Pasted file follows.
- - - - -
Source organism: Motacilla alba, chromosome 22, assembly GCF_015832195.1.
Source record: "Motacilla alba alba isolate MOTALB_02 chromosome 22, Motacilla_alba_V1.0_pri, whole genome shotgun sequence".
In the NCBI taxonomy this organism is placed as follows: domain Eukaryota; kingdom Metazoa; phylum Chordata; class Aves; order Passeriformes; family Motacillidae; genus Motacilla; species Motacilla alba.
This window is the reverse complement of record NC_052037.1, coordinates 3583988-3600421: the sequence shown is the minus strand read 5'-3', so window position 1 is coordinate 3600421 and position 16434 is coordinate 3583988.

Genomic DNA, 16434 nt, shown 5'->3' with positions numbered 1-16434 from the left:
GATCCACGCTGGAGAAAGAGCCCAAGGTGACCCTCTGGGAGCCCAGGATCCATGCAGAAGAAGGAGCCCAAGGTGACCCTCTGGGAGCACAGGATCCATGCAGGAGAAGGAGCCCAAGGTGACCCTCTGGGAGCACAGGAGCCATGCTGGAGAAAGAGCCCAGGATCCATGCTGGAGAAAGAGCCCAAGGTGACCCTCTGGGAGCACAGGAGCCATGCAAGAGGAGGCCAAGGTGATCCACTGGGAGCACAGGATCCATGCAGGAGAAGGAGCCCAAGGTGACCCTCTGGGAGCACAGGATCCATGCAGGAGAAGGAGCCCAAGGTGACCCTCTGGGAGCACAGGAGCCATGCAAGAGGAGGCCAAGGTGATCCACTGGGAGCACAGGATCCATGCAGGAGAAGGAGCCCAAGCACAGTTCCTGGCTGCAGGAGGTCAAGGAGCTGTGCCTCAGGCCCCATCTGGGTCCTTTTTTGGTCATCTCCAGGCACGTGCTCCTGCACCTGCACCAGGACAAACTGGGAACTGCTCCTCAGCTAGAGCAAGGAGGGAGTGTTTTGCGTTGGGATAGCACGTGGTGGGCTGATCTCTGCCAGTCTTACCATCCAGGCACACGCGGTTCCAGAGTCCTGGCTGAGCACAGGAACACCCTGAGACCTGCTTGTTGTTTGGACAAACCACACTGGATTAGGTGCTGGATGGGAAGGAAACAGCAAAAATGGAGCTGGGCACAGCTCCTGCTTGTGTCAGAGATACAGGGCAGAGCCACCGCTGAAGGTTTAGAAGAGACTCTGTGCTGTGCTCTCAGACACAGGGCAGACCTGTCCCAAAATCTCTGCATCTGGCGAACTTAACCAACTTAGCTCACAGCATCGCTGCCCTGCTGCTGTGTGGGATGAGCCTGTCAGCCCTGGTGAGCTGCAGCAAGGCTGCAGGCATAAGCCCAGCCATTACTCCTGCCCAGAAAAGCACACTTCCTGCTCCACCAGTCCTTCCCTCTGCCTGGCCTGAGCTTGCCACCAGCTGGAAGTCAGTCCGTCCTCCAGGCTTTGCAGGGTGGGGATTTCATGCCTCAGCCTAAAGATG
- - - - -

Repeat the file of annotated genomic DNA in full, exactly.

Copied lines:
Source organism: Motacilla alba, chromosome 22, assembly GCF_015832195.1.
Source record: "Motacilla alba alba isolate MOTALB_02 chromosome 22, Motacilla_alba_V1.0_pri, whole genome shotgun sequence".
In the NCBI taxonomy this organism is placed as follows: domain Eukaryota; kingdom Metazoa; phylum Chordata; class Aves; order Passeriformes; family Motacillidae; genus Motacilla; species Motacilla alba.
This window is the reverse complement of record NC_052037.1, coordinates 3583988-3600421: the sequence shown is the minus strand read 5'-3', so window position 1 is coordinate 3600421 and position 16434 is coordinate 3583988.

Genomic DNA, 16434 nt, shown 5'->3' with positions numbered 1-16434 from the left:
GATCCACGCTGGAGAAAGAGCCCAAGGTGACCCTCTGGGAGCCCAGGATCCATGCAGAAGAAGGAGCCCAAGGTGACCCTCTGGGAGCACAGGATCCATGCAGGAGAAGGAGCCCAAGGTGACCCTCTGGGAGCACAGGAGCCATGCTGGAGAAAGAGCCCAGGATCCATGCTGGAGAAAGAGCCCAAGGTGACCCTCTGGGAGCACAGGAGCCATGCAAGAGGAGGCCAAGGTGATCCACTGGGAGCACAGGATCCATGCAGGAGAAGGAGCCCAAGGTGACCCTCTGGGAGCACAGGATCCATGCAGGAGAAGGAGCCCAAGGTGACCCTCTGGGAGCACAGGAGCCATGCAAGAGGAGGCCAAGGTGATCCACTGGGAGCACAGGATCCATGCAGGAGAAGGAGCCCAAGCACAGTTCCTGGCTGCAGGAGGTCAAGGAGCTGTGCCTCAGGCCCCATCTGGGTCCTTTTTTGGTCATCTCCAGGCACGTGCTCCTGCACCTGCACCAGGACAAACTGGGAACTGCTCCTCAGCTAGAGCAAGGAGGGAGTGTTTTGCGTTGGGATAGCACGTGGTGGGCTGATCTCTGCCAGTCTTACCATCCAGGCACACGCGGTTCCAGAGTCCTGGCTGAGCACAGGAACACCCTGAGACCTGCTTGTTGTTTGGACAAACCACACTGGATTAGGTGCTGGATGGGAAGGAAACAGCAAAAATGGAGCTGGGCACAGCTCCTGCTTGTGTCAGAGATACAGGGCAGAGCCACCGCTGAAGGTTTAGAAGAGACTCTGTGCTGTGCTCTCAGACACAGGGCAGACCTGTCCCAAAATCTCTGCATCTGGCGAACTTAACCAACTTAGCTCACAGCATCGCTGCCCTGCTGCTGTGTGGGATGAGCCTGTCAGCCCTGGTGAGCTGCAGCAAGGCTGCAGGCATAAGCCCAGCCATTACTCCTGCCCAGAAAAGCACACTTCCTGCTCCACCAGTCCTTCCCTCTGCCTGGCCTGAGCTTGCCACCAGCTGGAAGTCAGTCCGTCCTCCAGGCTTTGCAGGGTGGGGATTTCATGCCTCAGCCTAAAGATG